Tom Jackman has been covering criminal justice for The Post since 1998, and now anchors the new "True Crime" blog.)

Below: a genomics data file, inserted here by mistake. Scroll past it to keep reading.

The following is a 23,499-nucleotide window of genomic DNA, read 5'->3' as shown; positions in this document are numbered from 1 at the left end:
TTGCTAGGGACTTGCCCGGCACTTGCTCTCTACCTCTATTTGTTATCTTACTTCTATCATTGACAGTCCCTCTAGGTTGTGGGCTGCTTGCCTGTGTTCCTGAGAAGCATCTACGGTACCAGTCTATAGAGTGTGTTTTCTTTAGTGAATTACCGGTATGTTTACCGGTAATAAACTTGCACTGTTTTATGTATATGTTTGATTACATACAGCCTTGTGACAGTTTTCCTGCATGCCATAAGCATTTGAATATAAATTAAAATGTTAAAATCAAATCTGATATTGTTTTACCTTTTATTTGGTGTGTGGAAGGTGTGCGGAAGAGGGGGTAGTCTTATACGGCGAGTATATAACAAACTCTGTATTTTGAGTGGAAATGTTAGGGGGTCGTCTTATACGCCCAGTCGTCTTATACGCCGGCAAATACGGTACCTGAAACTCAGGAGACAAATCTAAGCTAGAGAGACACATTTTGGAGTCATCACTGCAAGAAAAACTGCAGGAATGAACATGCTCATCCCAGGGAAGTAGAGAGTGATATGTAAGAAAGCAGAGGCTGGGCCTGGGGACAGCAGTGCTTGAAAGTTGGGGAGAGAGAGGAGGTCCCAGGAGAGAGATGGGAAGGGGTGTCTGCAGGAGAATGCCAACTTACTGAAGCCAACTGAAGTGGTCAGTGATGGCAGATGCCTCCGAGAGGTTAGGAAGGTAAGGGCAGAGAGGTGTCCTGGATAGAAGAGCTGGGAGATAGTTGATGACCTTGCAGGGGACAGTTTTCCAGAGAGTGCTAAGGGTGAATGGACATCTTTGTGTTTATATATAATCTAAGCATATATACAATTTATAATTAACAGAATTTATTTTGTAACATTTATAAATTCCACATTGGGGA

Former Massachusetts crime lab chemist Annie Dookhan at a hearing in November 2013 where she pleaded guilty to obstruction of justice, perjury and tampering with evidence. She was sentenced to three to five years in prison, and was paroled in April 2016. Before Massachusetts discovered in 2013 that one of the chemists in its state crime lab was actually using the drugs she was testing, it uncovered another chemist in 2012 who admitted she had been falsifying some of her drug testing results for more than nine years. Both chemists were arrested, pleaded guilty and served prison time. So what should happen to the tens of thousands of cases processed by Sonja Farak, in the Amherst lab, and Annie Dookhan in the Boston lab? In Dookhan’s case from 2012, county  The Washington Post;prosecutors determined in May of this year that her test results were involved in more than 24,000 convictions. The number of Farak cases has not yet been determined but is likely to be high as well. Now the American Civil Liberties Union and the Massachusetts public defender are asking that, in light of the failed “War on Drugs” and the damage these cases have already done to mostly low-level drug users, all 24,000 of the Dookhan-related convictions should be thrown out. No way, say the prosecutors in the eight counties around Boston where Dookhan handled drug evidence. They want each case individually reviewed, in the interests of justice and the fact that Dookhan was rarely the sole source of evidence against a drug defendant. They say they have already processed about 1,500 cases from defendants who came forward after news of Dookhan’s misconduct first emerged, and there’s no need for a blanket amnesty now. It’s another blow to the crime lab business, already reeling from federal criticism of their long-trusted sciences like bullet and tread analysis, reports of sloppy work at the FBI crime lab, and now massive misconduct by a top state chemist. And then another. In the same state.........So even though the Supreme Judicial Court, Massachusetts’ highest court, ruled in 2015 that a blanket dismissal of all cases was not appropriate “at this time,” the ACLU this week returned to the high court to renew their call for a “global remedy.” The defense wants all 24,000 convictions either dismissed permanently, or dismissed with the option for prosecutors to retry cases where there exists sufficient untainted evidence for another conviction. Carrie Kimball-Monahan, a spokeswoman for the Essex County district attorney, said in every case retried so far in Essex, the drug evidence was confirmed as Dookhan had tested it originally.........“The notice that the District Attorneys have started sending out is truly awful,” Keehn of the public defender wrote in a motion seeking to have the letter stopped. He said it effectively pledged to recipients there would be public defenders available to represent them, and there were not enough lawyers. “The burdens of a systemic lapse are not to be borne by the defendants who are its victims,” he wrote. Wark said the defense bar’s refusal to cooperate after May cost them the chance to review the translation, and “it was translated by a native Spanish speaker who didn’t learn English until she was 16.” The high court declined to stop the prosecutors from sending the notice, but instructed them to keep copies of the letters and any responses they received. Segal said the letter irreparably damaged the process of case-by-case appeals. Wark and Kimball-Monahan said prosecutors stand ready to handle any appeals which come in. The Massachusetts Supreme Judicial Court will hear arguments from both sides in November."